Date of Award


Publication Type

Master Thesis

Degree Name





Education, Reading.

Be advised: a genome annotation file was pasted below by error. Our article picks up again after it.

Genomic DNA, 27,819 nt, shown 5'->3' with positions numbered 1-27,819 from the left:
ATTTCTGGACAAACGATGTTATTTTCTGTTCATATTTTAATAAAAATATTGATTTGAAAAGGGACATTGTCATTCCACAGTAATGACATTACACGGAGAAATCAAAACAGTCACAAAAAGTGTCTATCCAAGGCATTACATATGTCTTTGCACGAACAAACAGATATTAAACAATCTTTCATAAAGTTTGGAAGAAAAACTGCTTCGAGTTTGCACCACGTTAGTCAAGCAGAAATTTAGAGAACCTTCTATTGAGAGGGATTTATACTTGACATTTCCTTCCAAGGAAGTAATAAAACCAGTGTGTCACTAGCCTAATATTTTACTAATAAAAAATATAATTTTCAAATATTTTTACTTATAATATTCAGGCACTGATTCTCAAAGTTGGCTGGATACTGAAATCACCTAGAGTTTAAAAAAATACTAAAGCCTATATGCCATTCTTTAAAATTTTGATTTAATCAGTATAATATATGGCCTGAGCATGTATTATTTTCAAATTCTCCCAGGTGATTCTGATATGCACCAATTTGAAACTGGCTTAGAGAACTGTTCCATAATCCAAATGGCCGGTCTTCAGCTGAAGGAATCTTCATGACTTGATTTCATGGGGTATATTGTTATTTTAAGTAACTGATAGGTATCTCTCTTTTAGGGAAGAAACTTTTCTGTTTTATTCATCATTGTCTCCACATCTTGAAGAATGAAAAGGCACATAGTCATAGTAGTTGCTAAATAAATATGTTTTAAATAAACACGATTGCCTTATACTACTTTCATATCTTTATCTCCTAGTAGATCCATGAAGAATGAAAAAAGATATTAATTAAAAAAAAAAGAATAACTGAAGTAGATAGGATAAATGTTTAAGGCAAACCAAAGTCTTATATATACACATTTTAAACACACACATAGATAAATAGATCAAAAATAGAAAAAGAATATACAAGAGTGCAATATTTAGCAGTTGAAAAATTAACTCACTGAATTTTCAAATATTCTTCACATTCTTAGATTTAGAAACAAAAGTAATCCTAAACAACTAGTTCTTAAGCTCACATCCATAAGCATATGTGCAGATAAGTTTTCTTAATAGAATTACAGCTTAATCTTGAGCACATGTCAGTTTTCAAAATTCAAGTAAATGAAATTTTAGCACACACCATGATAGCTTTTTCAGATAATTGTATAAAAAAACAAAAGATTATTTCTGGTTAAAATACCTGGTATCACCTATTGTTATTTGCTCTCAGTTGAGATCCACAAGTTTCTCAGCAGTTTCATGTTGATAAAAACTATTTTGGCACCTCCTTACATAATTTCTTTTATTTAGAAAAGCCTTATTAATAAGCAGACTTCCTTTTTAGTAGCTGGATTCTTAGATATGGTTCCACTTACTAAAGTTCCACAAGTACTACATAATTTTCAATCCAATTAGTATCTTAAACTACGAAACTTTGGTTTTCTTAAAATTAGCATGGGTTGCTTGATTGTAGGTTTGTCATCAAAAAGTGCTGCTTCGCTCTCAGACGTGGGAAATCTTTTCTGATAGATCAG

Using a moving window paradigm, sixth graders read sentences containing target words varying in context congruity, and difficulty. Mean word reading times across the varying conditions were recorded for target words, words immediately following the target word (target+1 word), and the last word of sentences. Contrary to expectations, the findings failed to yield any differences in good and poor readers' use of context. The only significant difference between good and poor readers was noted on last word reading times. Poor readers were found to read last words significantly faster than good readers. As was hypothesized, target word difficulty was found to affect the reading times of target words and target+1 words. Words in the easy condition were read significantly faster than words in the difficult condition. Moreover, support was obtained for the hypothesis that difficult target words would present greater facilitation effects than the easy target words. For last words, a significant inhibition effect was noted for the incongruous-easy condition as compared to the neutral condition. (Abstract shortened by UMI.)Dept. of Psychology. Paper copy at Leddy Library: Theses & Major Papers - Basement, West Bldg. / Call Number: Thesis1991 .M873. Source: Masters Abstracts International, Volume: 31-01, page: 0061. Thesis (M.A.)--University of Windsor (Canada), 1991.